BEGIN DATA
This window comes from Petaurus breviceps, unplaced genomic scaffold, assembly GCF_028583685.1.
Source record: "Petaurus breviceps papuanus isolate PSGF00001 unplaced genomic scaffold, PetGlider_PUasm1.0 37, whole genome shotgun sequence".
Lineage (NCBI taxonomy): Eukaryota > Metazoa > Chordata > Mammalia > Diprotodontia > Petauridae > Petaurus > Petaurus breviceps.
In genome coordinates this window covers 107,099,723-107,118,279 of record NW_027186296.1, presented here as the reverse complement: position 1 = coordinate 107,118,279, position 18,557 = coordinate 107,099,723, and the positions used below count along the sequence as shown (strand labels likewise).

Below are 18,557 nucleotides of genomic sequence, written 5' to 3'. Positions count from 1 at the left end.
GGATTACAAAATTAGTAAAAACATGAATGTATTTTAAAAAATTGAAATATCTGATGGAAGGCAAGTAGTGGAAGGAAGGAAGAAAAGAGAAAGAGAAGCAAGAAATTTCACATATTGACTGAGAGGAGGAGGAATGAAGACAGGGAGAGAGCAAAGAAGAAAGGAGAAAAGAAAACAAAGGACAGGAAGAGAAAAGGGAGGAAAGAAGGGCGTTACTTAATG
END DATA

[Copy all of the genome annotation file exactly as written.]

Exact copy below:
This window comes from Petaurus breviceps, unplaced genomic scaffold, assembly GCF_028583685.1.
Source record: "Petaurus breviceps papuanus isolate PSGF00001 unplaced genomic scaffold, PetGlider_PUasm1.0 37, whole genome shotgun sequence".
Lineage (NCBI taxonomy): Eukaryota > Metazoa > Chordata > Mammalia > Diprotodontia > Petauridae > Petaurus > Petaurus breviceps.
In genome coordinates this window covers 107,099,723-107,118,279 of record NW_027186296.1, presented here as the reverse complement: position 1 = coordinate 107,118,279, position 18,557 = coordinate 107,099,723, and the positions used below count along the sequence as shown (strand labels likewise).

Below are 18,557 nucleotides of genomic sequence, written 5' to 3'. Positions count from 1 at the left end.
GGATTACAAAATTAGTAAAAACATGAATGTATTTTAAAAAATTGAAATATCTGATGGAAGGCAAGTAGTGGAAGGAAGGAAGAAAAGAGAAAGAGAAGCAAGAAATTTCACATATTGACTGAGAGGAGGAGGAATGAAGACAGGGAGAGAGCAAAGAAGAAAGGAGAAAAGAAAACAAAGGACAGGAAGAGAAAAGGGAGGAAAGAAGGGCGTTACTTAATG